Absarokee School District awarded more than $1.3m in grants

Thursday, July 2, 2020
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Absarokee School District has received a $1.3 million grant that will be used to address both trauma-experienced students and high achieving students.

These two groups are the most neglected due to the small size of the schools, according to English high school teacher, Heidi Gunderson who wrote the grant.

The Montana Comprehensive Literacy State Development Project (MCLSDP) awarded 31 sub-grants to eligible school districts for the purpose of increasing literacy skills through evidence-based practices with a focus on disadvantaged students.

The five-year grant will go into affect at the end of July, and by September, the district must use $150,000.    

“Until I started writing and researching, I didn’t realize how badly we needed the grant,” Gunderson said.

Approximately 70 percent of kids in the Absarokee School District have been exposed to trauma, making trauma-informed care vital to each classroom.

Trauma in children can come from losing a loved one such as a parent, watching their parents separate or divorce or living in a home in which there is drug and alcohol abuse.

Gunderson suggested there might be more students struggling with emotional trauma in the fall after the stay at home order forced kids to isolate within a potentially harmful household.

The first $150,000 will go towards the salaries of a child and family therapist as well as a behavioral specialist.

The therapist will be available to all students, pre-kindergarten through 12th grade, without any cost to the families. Students will be permitted up to three visits before parental permission is required.

The behavioral specialist has been selected from within the Absarokee school family.

Anna Donohoe, a part-time special education teacher for the elementary school, has worked with other school districts on behavioral challenges and has a consultation business of her own.

Donohoe will have the opportunity to work with children from “birth to pre-school to evaluate any child that may need additional support prior to kindergarten,” according to the grant overview.

The district hopes to offer more intensive therapy and instruction for children long before they start kindergarten, according to Superintendent Meredith Feddes.

Additional DIAL-4 testing will be available, which is a developmental screening test for young children to identify who would benefit from additional assistance.    

“Once identified, these children can receive early intervention and work with teachers and counselors to minimize gaps in early education,” Feddes said.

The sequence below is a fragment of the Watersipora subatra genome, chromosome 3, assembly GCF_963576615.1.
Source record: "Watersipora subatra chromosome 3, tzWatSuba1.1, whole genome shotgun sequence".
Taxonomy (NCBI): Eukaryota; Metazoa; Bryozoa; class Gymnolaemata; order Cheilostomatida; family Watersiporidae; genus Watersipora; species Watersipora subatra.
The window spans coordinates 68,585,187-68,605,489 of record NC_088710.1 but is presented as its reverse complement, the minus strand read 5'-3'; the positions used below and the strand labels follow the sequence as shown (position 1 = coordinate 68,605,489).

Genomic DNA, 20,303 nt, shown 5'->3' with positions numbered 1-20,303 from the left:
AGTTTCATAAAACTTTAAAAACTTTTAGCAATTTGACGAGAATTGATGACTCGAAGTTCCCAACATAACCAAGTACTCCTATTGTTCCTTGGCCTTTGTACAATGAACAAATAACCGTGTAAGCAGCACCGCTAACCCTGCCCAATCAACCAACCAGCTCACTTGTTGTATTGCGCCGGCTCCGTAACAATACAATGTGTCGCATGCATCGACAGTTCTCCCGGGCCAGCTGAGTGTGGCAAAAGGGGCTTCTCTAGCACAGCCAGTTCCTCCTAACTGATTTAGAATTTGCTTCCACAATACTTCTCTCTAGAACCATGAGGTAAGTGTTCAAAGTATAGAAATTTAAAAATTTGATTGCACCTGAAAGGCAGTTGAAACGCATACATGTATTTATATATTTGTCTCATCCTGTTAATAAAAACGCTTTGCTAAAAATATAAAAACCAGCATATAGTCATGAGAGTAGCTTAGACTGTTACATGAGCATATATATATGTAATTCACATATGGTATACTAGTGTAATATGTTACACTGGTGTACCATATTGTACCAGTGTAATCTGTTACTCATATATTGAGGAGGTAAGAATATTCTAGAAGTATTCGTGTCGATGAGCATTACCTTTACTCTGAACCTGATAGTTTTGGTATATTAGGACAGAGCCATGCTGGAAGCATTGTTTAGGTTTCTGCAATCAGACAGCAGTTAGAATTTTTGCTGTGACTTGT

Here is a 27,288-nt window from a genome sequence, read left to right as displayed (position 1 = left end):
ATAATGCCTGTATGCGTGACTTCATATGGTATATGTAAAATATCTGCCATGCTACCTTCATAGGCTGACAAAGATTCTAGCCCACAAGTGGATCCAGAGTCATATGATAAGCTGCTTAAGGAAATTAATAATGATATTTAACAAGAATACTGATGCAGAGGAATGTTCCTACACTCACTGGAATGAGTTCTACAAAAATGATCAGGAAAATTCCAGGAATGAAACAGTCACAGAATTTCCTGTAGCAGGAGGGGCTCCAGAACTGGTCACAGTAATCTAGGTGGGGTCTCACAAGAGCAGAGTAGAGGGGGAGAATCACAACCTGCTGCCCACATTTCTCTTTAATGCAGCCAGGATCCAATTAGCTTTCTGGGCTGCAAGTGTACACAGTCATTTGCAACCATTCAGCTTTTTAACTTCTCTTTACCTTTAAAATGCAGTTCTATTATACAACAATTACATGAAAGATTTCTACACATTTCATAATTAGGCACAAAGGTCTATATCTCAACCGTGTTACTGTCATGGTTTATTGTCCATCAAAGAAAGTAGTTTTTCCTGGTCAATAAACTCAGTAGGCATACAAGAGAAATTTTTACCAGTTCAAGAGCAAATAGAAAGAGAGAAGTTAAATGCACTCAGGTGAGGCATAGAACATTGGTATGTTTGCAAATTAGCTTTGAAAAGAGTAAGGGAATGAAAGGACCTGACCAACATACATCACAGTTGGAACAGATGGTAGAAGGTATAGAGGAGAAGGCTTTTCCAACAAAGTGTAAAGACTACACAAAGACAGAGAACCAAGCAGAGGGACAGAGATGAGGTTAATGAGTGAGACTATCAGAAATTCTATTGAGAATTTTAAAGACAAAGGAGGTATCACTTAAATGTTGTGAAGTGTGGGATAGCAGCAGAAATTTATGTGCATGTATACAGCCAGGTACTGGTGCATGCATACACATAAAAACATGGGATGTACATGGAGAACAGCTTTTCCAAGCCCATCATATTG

Feddes is also on the hunt for a literacy coach to help implement the new practices and curriculum that align with Montana standards.

The literacy coach will be responsible for ensuring that staff is providing differentiated instruction for the high and low achieving students.

They will also have the opportunity to work with the district’s daycare and preschool providers to ensure the literacy curriculum adequately orients children with the state’s standards.

But to make this all possible, teachers must undergo specific trauma-sensitivity training - a key component of the grant.

Shawna Heiser, a behavioral and applied psychology professor at Montana State University in Bozeman, will provide trauma training for teachers to help them adjust the classroom for at risk students.

Over the course of the five-year grant, Heiser will meet with teachers for 10 training days. The first will take place before Sept. 30.

Gunderson said that the grant will benefit at least 50 percent of the students in the Absarokee School District.

“I wrote this grant because I believe in each one of our students. They deserve the best resources and the best access to services,” Gunderson said. “I hope it inspires each student to know that every teacher and staff member in the district believes in them.”

Absarokee has also received a PAX Exemplar District Grant.

The district already implements the PAX Good Behavior Game in the elementary school and they plan to expand the program into junior high and high school.

The PAX Good Behavior Game is a trauma-informed method of teaching and works to prevent re-traumatization of children though consistent positive reinforcement.

Feddes explained that a harmonica is used to get the attention of the class, rather than yelling, in order to emphasize positive behavior and communication.

“There has been a decrease in behavioral referrals through the program,” Feddes said.

The students entering junior high have grown up with the Good Behavior Game in the classroom and already know what to expect.